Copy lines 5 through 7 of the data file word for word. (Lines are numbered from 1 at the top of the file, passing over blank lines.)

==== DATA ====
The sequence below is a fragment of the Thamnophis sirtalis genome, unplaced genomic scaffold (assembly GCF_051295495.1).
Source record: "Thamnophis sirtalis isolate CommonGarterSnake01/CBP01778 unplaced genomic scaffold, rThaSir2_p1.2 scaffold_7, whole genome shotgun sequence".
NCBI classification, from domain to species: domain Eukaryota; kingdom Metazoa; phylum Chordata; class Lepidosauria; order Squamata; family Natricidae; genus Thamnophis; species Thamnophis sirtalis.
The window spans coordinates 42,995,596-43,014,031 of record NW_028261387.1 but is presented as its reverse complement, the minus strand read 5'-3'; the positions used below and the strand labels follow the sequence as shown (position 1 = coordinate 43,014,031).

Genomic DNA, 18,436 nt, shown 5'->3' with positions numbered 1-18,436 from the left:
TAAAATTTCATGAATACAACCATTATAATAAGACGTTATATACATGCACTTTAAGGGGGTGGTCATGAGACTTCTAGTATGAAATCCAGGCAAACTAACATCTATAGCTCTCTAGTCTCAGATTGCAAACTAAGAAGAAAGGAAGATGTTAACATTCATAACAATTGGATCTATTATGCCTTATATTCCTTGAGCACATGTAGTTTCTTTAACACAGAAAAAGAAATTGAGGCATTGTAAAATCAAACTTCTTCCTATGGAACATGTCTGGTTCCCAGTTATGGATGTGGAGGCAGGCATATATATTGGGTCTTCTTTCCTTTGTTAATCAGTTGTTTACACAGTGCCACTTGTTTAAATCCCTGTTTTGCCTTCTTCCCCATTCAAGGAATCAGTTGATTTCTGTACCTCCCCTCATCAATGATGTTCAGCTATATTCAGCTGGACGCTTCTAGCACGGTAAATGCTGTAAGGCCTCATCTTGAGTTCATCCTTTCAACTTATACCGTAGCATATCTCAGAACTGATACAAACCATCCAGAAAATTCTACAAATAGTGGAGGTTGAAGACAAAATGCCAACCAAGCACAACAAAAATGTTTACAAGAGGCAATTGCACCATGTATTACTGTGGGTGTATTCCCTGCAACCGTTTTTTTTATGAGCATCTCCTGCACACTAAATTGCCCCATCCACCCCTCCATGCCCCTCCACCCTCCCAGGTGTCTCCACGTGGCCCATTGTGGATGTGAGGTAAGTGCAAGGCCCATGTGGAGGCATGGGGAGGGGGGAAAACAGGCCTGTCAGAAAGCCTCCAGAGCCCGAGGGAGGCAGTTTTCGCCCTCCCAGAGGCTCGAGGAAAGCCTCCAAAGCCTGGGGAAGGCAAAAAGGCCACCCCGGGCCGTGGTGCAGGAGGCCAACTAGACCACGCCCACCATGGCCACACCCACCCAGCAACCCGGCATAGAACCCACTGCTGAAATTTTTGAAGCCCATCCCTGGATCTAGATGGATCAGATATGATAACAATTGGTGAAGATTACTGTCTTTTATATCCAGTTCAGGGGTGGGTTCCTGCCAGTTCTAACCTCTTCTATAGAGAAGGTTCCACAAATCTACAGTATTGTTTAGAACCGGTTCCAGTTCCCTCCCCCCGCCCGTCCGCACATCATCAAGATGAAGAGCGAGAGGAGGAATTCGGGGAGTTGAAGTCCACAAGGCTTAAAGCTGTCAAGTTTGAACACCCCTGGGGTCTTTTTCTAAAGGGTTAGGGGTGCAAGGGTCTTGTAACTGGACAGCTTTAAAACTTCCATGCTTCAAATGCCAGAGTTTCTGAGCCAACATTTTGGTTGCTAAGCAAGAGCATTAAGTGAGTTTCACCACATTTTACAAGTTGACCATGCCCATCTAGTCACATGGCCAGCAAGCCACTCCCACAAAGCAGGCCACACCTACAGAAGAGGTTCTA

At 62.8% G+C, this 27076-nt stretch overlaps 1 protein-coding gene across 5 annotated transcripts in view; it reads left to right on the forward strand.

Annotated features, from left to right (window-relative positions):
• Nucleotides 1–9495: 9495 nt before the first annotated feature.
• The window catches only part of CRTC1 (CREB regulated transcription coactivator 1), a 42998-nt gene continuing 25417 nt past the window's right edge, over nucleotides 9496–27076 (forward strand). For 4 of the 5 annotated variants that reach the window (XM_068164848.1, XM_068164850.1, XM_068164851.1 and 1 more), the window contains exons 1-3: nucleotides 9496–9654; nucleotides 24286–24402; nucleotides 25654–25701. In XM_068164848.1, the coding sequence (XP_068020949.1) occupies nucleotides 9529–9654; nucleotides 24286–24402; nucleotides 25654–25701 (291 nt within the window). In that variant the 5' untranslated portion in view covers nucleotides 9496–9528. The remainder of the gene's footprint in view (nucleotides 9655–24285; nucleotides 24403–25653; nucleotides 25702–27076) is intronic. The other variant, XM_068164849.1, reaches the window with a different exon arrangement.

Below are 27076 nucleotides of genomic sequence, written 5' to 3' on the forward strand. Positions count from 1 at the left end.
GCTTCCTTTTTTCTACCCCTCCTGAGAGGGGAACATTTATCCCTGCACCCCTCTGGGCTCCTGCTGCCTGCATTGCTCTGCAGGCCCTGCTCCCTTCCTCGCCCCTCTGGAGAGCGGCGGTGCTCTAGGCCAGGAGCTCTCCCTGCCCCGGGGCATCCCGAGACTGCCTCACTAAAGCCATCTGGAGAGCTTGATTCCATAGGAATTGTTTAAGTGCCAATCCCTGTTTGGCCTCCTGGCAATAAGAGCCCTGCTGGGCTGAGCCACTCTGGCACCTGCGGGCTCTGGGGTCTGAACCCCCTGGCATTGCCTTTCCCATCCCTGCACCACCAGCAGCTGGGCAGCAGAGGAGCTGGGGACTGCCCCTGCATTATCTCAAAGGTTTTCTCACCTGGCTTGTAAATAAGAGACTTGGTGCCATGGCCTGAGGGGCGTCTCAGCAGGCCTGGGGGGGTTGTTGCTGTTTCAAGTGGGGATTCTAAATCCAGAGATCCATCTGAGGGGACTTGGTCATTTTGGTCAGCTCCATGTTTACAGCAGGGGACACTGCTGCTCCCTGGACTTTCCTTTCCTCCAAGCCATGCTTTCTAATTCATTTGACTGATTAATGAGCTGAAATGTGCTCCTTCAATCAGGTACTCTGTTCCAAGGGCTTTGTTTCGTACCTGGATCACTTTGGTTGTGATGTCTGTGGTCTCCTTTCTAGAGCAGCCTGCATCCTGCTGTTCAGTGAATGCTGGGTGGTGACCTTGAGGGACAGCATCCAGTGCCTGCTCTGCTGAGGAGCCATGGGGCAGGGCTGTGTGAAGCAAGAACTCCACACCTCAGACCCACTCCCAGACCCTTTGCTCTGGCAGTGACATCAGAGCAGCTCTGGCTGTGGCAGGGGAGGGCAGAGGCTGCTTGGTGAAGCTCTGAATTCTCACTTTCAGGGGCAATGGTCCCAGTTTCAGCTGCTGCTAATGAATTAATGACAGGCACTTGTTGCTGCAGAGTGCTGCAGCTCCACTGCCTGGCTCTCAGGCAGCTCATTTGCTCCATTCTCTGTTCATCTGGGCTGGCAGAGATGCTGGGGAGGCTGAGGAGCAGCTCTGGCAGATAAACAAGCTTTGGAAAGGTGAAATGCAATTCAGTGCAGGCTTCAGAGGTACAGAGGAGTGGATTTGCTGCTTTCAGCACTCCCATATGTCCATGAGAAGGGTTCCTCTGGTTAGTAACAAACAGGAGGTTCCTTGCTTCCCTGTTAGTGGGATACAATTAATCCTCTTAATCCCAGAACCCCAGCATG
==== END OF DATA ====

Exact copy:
Genomic DNA, 18,436 nt, shown 5'->3' with positions numbered 1-18,436 from the left:
TAAAATTTCATGAATACAACCATTATAATAAGACGTTATATACATGCACTTTAAGGGGGTGGTCATGAGACTTCTAGTATGAAATCCAGGCAAACTAACATCTATAGCTCTCTAGTCTCAGATTGCAAACTAAGAAGAAAGGAAGATGTTAACATTCATAACAATTGGATCTATTATGCCTTATATTCCTTGAGCACATGTAGTTTCTTTAACACAGAAAAAGAAATTGAGGCATTGTAAAATCAAACTTCTTCCTATGGAACATGTCTGGTTCCCAGTTATGGATGTGGAGGCAGGCATATATATTGGGTCTTCTTTCCTTTGTTAATCAGTTGTTTACACAGTGCCACTTGTTTAAATCCCTGTTTTGCCTTCTTCCCCATTCAAGGAATCAGTTGATTTCTGTACCTCCCCTCATCAATGATGTTCAGCTATATTCAGCTGGACGCTTCTAGCACGGTAAATGCTGTAAGGCCTCATCTTGAGTTCATCCTTTCAACTTATACCGTAGCATATCTCAGAACTGATACAAACCATCCAGAAAATTCTACAAATAGTGGAGGTTGAAGACAAAATGCCAACCAAGCACAACAAAAATGTTTACAAGAGGCAATTGCACCATGTATTACTGTGGGTGTATTCCCTGCAACCGTTTTTTTTATGAGCATCTCCTGCACACTAAATTGCCCCATCCACCCCTCCATGCCCCTCCACCCTCCCAGGTGTCTCCACGTGGCCCATTGTGGATGTGAGGTAAGTGCAAGGCCCATGTGGAGGCATGGGGAGGGGGGAAAACAGGCCTGTCAGAAAGCCTCCAGAGCCCGAGGGAGGCAGTTTTCGCCCTCCCAGAGGCTCGAGGAAAGCCTCCAAAGCCTGGGGAAGGCAAAAAGGCCACCCCGGGCCGTGGTGCAGGAGGCCAACTAGACCACGCCCACCATGGCCACACCCACCCAGCAACCCGGCATAGAACCCACTGCTGAAATTTTTGAAGCCCATCCCTGGATCTAGATGGATCAGATATGATAACAATTGGTGAAGATTACTGTCTTTTATATCCAGTTCAGGGGTGGGTTCCTGCCAGTTCTAACCTCTTCTATAGAGAAGGTTCCACAAATCTACAGTATTGTTTAGAACCGGTTCCAGTTCCCTCCCCCCGCCCGTCCGCACATCATCAAGATGAAGAGCGAGAGGAGGAATTCGGGGAGTTGAAGTCCACAAGGCTTAAAGCTGTCAAGTTTGAACACCCCTGGGGTCTTTTTCTAAAGGGTTAGGGGTGCAAGGGTCTTGTAACTGGACAGCTTTAAAACTTCCATGCTTCAAATGCCAGAGTTTCTGAGCCAACATTTTGGTTGCTAAGCAAGAGCATTAAGTGAGTTTCACCACATTTTACAAGTTGACCATGCCCATCTAGTCACATGGCCAGCAAGCCACTCCCACAAAGCAGGCCACACCTACAGAAGAGGTTCTA

At 62.8% G+C, this 27076-nt stretch overlaps 1 protein-coding gene across 5 annotated transcripts in view; it reads left to right on the forward strand.